You may or may not know that the Diocese of Rochester has become known internationally in recent years for its groundbreaking interfaith work. This is as much a testament to Rochester as a community of compassion and tolerance.
Because of the work of many devoted people of both faiths, we were — to the best of our knowledge — the first diocese we know of in the world to enter into a formal agreement with the Board of Rabbis of a Jewish community.
When a group of Jewish and Catholic Rochesterians visited Rome not long ago, we had the privilege of presenting the document to Pope Benedict XVI.
Likewise, we are the first to enter into a similar agreement with the growing local Muslim community in an accord with the Council of Masajids, which has resulted in some marvelous educational programs for Catholics and Muslims through the work of the Muslim-Catholic Alliance, a working committee with representatives of both faith communities constantly looking for ways to educate and inform and bring people to better understanding. In fact, our two communities came together at Sacred Heart Cathedral on May 2 to celebrate the sixth anniversary of the historic agreement.
Our interfaith work is ongoing and vibrant, and we are quite pleased and blessed to be able to say that in a world full of religious strife. This is an essential endeavor the more complicated our society and our world become. It testifies to the fact that good, believing people can truly accept, respect and love one another while disagreeing on religious beliefs. It makes Rochester a better and richer place to work and live, and it makes the Diocese of Rochester just better for it.
I must also speak here of a very important issue: our ongoing diocesan efforts to make the church of Rochester a place of safety for all, especially our children, youth and vulnerable adults. Our "Creating a Safe Environment" program has repeatedly passed the rigorous examination of an independent national auditing team several years running, and we constantly strive to make improvements. We are blessed to have the volunteer and independent services of a review panel of local child-safety, psychological and law-enforcement experts should an abuse complaint arise.
Since 2002, more than 23,000 people — clergy, diocesan employees, parish employees and volunteers — have had mandatory training in the diocesan "Creating a Safe Environment" program, which includes criminal background checks done by an independent firm.
In addition, more than 33,000 young people have completed training to raise their awareness and capacity to protect themselves from sexual abuse. The diocese also maintains a Web site on abuse prevention and reporting and a special person assigned as our victims-assistance coordinator.
We are committed to being ever vigilant, and we are determined to prevent abuse by any church employee by whatever means we can.
Like my seven predecessors before me, I have tried to make a point of getting around our diocese as much as I can in the course of a given year. These trips take me not only to every corner of Monroe, but also to Wayne, Ontario, Livingston, Tioga, Chemung, Cayuga, Tompkins, Schuyler, Yates, Seneca and Steuben counties. Together, this area covers approximately 7,500 square miles.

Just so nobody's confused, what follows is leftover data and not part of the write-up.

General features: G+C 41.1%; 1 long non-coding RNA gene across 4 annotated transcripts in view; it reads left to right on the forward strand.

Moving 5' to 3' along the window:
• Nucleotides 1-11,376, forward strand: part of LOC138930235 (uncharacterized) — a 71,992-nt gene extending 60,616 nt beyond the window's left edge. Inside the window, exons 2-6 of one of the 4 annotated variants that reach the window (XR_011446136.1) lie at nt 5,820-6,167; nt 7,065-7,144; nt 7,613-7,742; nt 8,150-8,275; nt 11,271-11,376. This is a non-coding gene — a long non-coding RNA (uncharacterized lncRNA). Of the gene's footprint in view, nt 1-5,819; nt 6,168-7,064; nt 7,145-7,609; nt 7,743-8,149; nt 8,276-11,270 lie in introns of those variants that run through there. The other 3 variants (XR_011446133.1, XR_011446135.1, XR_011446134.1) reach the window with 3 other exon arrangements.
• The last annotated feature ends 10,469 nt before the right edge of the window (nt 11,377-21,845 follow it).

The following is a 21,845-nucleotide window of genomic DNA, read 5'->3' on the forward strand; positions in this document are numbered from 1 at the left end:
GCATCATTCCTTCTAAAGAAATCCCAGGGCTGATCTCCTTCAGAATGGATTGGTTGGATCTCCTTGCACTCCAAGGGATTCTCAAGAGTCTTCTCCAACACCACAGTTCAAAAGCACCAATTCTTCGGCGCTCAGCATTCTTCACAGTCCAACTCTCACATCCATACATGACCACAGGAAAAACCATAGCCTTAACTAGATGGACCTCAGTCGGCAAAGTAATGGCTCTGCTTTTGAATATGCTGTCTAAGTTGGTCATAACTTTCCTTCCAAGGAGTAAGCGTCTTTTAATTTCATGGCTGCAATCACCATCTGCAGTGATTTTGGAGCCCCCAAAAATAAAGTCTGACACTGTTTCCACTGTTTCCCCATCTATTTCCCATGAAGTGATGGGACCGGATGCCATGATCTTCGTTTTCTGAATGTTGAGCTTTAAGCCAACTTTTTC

To me, nothing speaks of the state of our diocese more than the devotion of the good and faithful people I encounter no matter where I go — from the inner city of Rochester to suburban towns in the community of Monroe to the rolling hills of the beautiful countryside of western New York and the Southern Tier.
They are good people all and of every walk of life: professionals, factory workers, farmers, migrant workers, old and young, married with children, or widowed and alone.
They come to church from rolling acres with large upscale homes and multicar garages, from farmhouses, crowded city homes and rural mobile-home parks.
They are at the top of their profession, just starting out, or laid off and starting all over again.
And together they form a community of such a spirit and resiliency as I have ever seen.
They have endured many changes in their churches, from painful consolidations and fewer priests to a national scandal and media coverage that sometimes dwells more on the negative than the positive.
They have lost homes to flood and economic downturns and sons and daughters to war.
And still they come in faith and pride and a longing for our good and gracious God.
Whenever we have a cause or need to help someone not much worse off than they, they take out their wallets and open their hearts and give and give and give again.
Stressed for time and often overworked and overextended, they still find time for their parish to coach a CYO team or iron the altar cloths or in any one of a host of ministries.
They pray fervently and with conviction, and they come to Communion reverently and savoring the chance to receive their Lord in the Eucharist.
And they smile and laugh most heartily, and are good-natured with one another.
With many challenges before us, it is their spirit that keeps us moving in the Diocese of Rochester.
They sustain us.
They give me the courage and inspiration to tackle any obstacle in our way. And they make the future seem very bright indeed.
Because of them I can report that the state of the Diocese of Rochester is very good.
And our Spirit is indeed alive.
Peace to all!